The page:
What is an archive?

When used with a lower case “a” and in singular form, it generally refers to a collection of records of lasting value, including not only motion picture film or still photographs but letters, manuscripts, accounts, audio recordings and artifacts created by individuals, government, companies and other organizations. When used with an upper case “A” and sometimes in the plural, as in Archives, it refers to an organization or group dedicated to preserving a history and heritage. Examples include the National Archives and Records Administration (NARA) in the United States, the Coca-Cola Company Archives and the Shakespeare Birthplace Trust in England.

Can all damaged film be restored?

It depends on the type and extent of the deterioration. Minor damages like slight scratches to the film base, surface contamination and edge nicks can be rejuvenated. Some early signs of film deterioration can be stabilized and the media preserved in digital format. But major damage caused by environmental factors like excessive water or heat, improper handling and storage, and most notably neglect can all lead to unrecoverable damage, sometimes resulting in a piece of film substrate that is essentially worthless.

What is cellulose nitrate film?

Cellulose nitrate was a film base for both still and motion picture photography from the 19th century through the mid-20th century, including the silent film era. Because of its high flammability, nitrate’s use as a film base was discontinued in the early 1950’s.

Most films made on nitrate stock were not preserved. Many were recycled for their silver content, some were destroyed intentionally—for example, silent films had little or no commercial value with the advent of sound films—or through fire or other causes. Yet many collections dating prior to the mid-20th century may contain nitrate film which should be inspected and assessed by professionals, not only for preservation purposes but for fire safety.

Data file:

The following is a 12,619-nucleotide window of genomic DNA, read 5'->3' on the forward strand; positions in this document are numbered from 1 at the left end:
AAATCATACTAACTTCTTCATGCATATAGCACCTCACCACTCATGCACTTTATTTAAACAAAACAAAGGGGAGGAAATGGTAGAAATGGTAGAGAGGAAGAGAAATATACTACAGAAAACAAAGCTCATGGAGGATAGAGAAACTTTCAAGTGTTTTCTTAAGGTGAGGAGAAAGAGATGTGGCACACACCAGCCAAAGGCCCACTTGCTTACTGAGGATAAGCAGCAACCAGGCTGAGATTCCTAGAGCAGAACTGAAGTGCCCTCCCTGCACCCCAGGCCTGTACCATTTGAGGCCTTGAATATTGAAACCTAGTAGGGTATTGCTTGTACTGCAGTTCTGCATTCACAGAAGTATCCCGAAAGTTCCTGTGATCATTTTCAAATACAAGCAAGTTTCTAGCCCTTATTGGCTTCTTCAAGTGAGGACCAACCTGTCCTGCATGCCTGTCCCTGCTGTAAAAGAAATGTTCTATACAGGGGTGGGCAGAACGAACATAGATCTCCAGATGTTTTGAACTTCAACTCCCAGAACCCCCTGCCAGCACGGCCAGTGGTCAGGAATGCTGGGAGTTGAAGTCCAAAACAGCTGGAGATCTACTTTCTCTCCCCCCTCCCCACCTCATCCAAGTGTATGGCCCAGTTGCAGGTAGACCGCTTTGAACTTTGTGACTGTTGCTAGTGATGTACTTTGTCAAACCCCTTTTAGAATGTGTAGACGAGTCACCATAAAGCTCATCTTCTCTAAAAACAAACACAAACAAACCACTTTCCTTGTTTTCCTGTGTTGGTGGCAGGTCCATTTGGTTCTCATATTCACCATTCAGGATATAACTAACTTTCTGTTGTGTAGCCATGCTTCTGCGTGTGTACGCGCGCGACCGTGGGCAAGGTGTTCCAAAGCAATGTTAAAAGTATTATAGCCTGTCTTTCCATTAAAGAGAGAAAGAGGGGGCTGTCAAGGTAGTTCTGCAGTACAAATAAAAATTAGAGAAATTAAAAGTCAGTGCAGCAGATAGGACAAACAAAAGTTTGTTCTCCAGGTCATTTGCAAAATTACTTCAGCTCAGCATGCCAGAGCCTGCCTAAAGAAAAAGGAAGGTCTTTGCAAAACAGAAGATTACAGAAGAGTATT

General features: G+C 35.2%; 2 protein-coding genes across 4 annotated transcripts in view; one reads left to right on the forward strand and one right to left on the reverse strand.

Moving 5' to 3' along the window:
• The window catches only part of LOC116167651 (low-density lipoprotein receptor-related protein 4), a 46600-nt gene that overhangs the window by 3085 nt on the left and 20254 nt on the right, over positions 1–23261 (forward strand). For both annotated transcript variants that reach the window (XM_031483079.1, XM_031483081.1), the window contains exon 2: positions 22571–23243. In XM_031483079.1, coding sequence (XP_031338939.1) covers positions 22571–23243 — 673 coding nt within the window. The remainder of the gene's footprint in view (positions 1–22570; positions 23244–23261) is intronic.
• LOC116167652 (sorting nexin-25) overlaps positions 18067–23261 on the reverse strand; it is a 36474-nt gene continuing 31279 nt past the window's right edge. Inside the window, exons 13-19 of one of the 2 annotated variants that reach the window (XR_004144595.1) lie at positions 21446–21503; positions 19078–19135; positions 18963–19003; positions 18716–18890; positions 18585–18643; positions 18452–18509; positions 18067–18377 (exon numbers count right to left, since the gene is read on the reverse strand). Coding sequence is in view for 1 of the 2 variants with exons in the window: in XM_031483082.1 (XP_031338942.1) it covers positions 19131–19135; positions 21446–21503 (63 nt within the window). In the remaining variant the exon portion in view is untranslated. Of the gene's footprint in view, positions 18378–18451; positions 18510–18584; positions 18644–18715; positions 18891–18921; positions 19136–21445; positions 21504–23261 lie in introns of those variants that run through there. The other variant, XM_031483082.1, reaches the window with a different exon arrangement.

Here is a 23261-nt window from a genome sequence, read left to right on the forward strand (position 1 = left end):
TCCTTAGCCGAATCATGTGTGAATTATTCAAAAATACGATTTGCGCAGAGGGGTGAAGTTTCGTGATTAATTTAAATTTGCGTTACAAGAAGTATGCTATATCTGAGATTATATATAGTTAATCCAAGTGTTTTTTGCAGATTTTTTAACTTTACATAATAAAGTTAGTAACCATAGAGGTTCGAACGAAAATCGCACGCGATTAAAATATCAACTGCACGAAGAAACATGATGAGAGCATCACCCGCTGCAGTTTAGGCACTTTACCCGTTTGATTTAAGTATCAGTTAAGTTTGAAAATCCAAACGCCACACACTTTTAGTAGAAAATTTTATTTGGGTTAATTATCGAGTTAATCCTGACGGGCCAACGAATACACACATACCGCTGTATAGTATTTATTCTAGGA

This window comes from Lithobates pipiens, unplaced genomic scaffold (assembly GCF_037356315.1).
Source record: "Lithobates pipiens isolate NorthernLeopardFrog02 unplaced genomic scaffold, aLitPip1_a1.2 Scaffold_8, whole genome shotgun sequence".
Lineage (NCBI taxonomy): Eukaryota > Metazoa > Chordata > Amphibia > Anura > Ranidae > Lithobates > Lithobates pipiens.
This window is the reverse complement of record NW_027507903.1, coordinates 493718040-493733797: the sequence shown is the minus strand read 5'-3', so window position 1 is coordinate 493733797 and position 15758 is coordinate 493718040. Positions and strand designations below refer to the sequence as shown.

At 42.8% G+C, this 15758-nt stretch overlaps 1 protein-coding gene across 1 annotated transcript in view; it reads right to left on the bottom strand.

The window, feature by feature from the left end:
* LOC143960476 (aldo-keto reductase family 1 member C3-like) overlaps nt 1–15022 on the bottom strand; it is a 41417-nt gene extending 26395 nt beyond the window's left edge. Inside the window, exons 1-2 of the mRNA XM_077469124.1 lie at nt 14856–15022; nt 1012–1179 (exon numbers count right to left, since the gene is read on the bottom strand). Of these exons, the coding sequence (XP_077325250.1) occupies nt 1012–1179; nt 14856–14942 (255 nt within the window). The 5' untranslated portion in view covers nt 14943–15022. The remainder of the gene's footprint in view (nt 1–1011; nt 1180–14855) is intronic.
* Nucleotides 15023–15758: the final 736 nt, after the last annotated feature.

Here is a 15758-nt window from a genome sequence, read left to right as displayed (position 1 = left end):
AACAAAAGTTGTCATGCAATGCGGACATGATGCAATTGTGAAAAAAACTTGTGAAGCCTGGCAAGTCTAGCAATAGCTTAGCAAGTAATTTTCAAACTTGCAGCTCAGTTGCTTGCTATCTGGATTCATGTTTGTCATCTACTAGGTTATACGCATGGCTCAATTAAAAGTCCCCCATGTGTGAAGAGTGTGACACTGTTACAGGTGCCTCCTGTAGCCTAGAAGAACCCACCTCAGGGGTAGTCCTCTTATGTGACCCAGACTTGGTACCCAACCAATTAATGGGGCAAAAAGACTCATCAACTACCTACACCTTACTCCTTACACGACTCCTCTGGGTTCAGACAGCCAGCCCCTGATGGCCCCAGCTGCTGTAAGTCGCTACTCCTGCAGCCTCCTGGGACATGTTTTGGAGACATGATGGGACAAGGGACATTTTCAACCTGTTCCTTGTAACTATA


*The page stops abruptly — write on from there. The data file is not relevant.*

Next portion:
Is nitrate film explosive?

Nitrate is flammable, which is a safety hazard, and inherently old. It may have deteriorated already beyond viable use and preservation value. Because of those two conditions, you should contact nitrate film preservation experts immediately to understand your options and undertake the proper steps for handling and storage. In the meantime, make sure the film is not stored in sealed containers and keep it in a cool, dry place with adequate ventilation. If the items are not being excessively handled or subjected to heat or high ambient temperatures, you should not be afraid.

Can nitrate film be shipped?

Cellulose nitrate film has been classified as a hazardous material by the U.S. Department of Transportation, meaning that all commercial shipments must comply with the agency’s Hazardous Materials Regulations. You may not give nitrate film to a carrier like FedEx or UPS without proper packaging, labeling and preparation in accordance with those regulations, including HAZMAT (hazardous material) training. The U.S. Postal Service does not ship nitrate film.

Does PRO-TEK Vaults offer nitrate film storage?

We do not store nitrate film, but we can guide you to the proper facilities and requirements, and we are certified in the handling and shipping of nitrate film in accordance with the U.S. Department of Transportation’s Hazardous Materials Regulations.